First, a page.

The Prospect Foundation

  • Michael Mazza Senior Director at the Project 2049 Institute and a Senior Non-resident Fellow at the Global Taiwan Institute
Published 2024/05/30

The U.S.’ Security Package: Implications for Taiwan and the Indo-Pacific

Last year, the Taiwan Enhanced Resilience Act authorized the provision of Foreign Military Financing for Taiwan, but appropriators did not allocate funds for doing so. The Indo-Pacific Security Supplemental Appropriations Act remedies that failure, setting aside US$2 billion for FMF for Indo-Pacific partners, almost certain to include Taiwan. Picture source: Depositphotos.


Prospects & Perspectives No. 28


The U.S.’ Security Package: Implications for Taiwan and the Indo-Pacific


By Michael Mazza


 On April 20, the U.S. House of Representatives passed the Indo-Pacific Security Supplemental Appropriations Act of 2024. Four days later, President Joe Biden signed it into law. The bill was an important step in redressing shortcomings of the United States’s defense footing in the Indo-Pacific. Only time will tell, however, whether the act will be remembered as more than a fleeting stopgap measure as China marches towards regional military superiority.  

Enhancing American Force Structure and Force Posture

 The largest share of the appropriated funds — over 40 percent of the US$8.1 billion — is dedicated “to support improvements to the submarine industrial base and for related expenses.” This should come as little surprise. The United States has long seen its undersea warfare capabilities as providing a key competitive advantage vis-à-vis the People’s Republic of China. But the People’s Liberation Army (PLA) has been wearing away at that advantage, fielding increasingly advanced attack submarines in large numbers. “China is narrowing one of the biggest gaps separating the U.S. and Chinese militaries,” the Wall Street Journal reported last November, “as it makes advances in its submarine technology and undersea detection capabilities.”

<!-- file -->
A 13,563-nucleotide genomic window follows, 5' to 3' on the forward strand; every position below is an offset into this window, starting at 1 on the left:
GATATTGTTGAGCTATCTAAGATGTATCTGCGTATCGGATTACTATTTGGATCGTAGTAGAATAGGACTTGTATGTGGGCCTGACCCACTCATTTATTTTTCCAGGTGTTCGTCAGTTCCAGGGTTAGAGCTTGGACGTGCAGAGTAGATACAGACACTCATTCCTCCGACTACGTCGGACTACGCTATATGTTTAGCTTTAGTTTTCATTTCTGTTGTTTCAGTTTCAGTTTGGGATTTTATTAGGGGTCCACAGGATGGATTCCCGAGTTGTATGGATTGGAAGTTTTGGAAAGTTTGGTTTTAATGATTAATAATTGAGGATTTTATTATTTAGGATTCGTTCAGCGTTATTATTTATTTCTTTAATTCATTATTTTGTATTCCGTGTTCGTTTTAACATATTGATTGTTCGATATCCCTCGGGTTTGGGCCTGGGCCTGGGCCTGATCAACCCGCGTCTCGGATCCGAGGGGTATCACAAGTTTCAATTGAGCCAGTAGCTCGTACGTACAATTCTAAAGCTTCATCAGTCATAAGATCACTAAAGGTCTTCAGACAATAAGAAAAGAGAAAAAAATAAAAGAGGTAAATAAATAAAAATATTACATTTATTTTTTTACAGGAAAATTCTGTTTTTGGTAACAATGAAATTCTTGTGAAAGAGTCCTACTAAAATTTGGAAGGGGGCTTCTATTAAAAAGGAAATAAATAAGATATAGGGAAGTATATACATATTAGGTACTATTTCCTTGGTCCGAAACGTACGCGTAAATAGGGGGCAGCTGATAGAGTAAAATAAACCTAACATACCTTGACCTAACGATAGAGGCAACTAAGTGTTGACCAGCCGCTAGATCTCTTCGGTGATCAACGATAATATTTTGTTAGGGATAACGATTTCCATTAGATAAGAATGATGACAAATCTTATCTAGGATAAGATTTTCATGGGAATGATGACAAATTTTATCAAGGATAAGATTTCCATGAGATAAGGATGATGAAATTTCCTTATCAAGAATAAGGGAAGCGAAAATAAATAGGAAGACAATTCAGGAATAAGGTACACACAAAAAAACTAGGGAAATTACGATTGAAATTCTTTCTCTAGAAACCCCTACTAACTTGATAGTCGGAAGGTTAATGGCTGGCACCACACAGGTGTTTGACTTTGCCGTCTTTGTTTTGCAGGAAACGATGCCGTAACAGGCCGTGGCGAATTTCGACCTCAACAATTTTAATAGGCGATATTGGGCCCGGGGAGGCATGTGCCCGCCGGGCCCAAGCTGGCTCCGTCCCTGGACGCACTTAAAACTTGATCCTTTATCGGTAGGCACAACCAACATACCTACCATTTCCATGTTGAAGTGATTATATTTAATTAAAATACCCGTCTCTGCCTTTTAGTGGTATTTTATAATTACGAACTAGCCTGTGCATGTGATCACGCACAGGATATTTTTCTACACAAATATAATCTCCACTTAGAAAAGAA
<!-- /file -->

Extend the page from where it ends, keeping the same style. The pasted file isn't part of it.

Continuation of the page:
China is making those strides as the United States struggles to meet its own submarine requirements. According to the Wall Street Journal, the Navy has only 49 of the 66 nuclear-powered attack submarines it says it needs. U.S. military officials have suggested that the PLA may be able to successfully invade and occupy Taiwan as early as 2027, but the American submarine fleet is expected to shrink before it begins to grow and is forecast to reach 66 boats only in 2049 — and only if “an annual construction rate of two submarines can be reached, up from the current rate of 1.2.” Given the seemingly enduring pressure on defense budgets, that is a big if.

 The injection of more than US$3 billion into Navy submarine spending accounts is intended to boost the availability of attack boats already in the fleet and to increase the submarine build rate, and thus perpetuate the U.S.’ longstanding dominance of the undersea domain. It is also intended to modernize the American nuclear deterrent. Just under US$2 billion (or more than half of submarine-related spending) is earmarked for the Columbia-class submarine, which will replace Ohio-class ballistic missile boats, the oldest of which are approaching 50 years in service. With China undertaking a major nuclear build-up that will ultimately pose a major threat, in particular, to the land-based leg of the American nuclear triad, Congress recognizes that an effective and survivable sea-based deterrent is necessary to ensuring strategic stability in the Indo-Pacific.

 The Indo-Pacific Security Supplemental Appropriations Act also provides US$542.4 million for the Department of Defense to put towards Indo-Pacific Command’s unfunded priorities list, which the combatant command provided to Congress in March. The appropriators did not specify how that money is to be spent, but the largest appropriations category on INDOPACOM’s unfunded priorities list is military construction. According to an analysis by the American Enterprise Institute’s Elaine McCusker and John G. Ferrari, "the high dollar requirements listed include: facilities in Guam, harbor improvements in Palau, runways, wharfs and harbor projects in Micronesia, and water treatment and hanger projects in Hawaii.” INDOPACOM’s other unfunded priorities include a missile defense system for Guam, accelerated development of the Hunter extra-large unmanned underwater vehicle, and the Navy Standard Missile variant.